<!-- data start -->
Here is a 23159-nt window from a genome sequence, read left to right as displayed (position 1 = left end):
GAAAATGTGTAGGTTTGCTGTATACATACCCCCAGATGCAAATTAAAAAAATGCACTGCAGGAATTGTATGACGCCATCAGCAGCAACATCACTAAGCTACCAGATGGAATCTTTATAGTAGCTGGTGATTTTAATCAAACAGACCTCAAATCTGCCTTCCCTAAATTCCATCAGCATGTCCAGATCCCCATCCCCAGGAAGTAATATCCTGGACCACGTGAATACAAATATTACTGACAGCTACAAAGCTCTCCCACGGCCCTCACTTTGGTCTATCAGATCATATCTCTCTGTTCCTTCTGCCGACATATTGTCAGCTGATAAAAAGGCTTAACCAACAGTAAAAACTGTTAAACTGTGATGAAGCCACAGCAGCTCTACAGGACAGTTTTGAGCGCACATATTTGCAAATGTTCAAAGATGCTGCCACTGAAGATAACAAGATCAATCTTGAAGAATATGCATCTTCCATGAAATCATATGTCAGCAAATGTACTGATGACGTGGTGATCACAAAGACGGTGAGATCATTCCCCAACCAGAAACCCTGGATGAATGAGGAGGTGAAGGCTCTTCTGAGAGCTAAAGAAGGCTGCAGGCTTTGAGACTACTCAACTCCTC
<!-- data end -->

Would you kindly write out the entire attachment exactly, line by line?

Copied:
Here is a 23159-nt window from a genome sequence, read left to right as displayed (position 1 = left end):
GAAAATGTGTAGGTTTGCTGTATACATACCCCCAGATGCAAATTAAAAAAATGCACTGCAGGAATTGTATGACGCCATCAGCAGCAACATCACTAAGCTACCAGATGGAATCTTTATAGTAGCTGGTGATTTTAATCAAACAGACCTCAAATCTGCCTTCCCTAAATTCCATCAGCATGTCCAGATCCCCATCCCCAGGAAGTAATATCCTGGACCACGTGAATACAAATATTACTGACAGCTACAAAGCTCTCCCACGGCCCTCACTTTGGTCTATCAGATCATATCTCTCTGTTCCTTCTGCCGACATATTGTCAGCTGATAAAAAGGCTTAACCAACAGTAAAAACTGTTAAACTGTGATGAAGCCACAGCAGCTCTACAGGACAGTTTTGAGCGCACATATTTGCAAATGTTCAAAGATGCTGCCACTGAAGATAACAAGATCAATCTTGAAGAATATGCATCTTCCATGAAATCATATGTCAGCAAATGTACTGATGACGTGGTGATCACAAAGACGGTGAGATCATTCCCCAACCAGAAACCCTGGATGAATGAGGAGGTGAAGGCTCTTCTGAGAGCTAAAGAAGGCTGCAGGCTTTGAGACTACTCAACTCCTC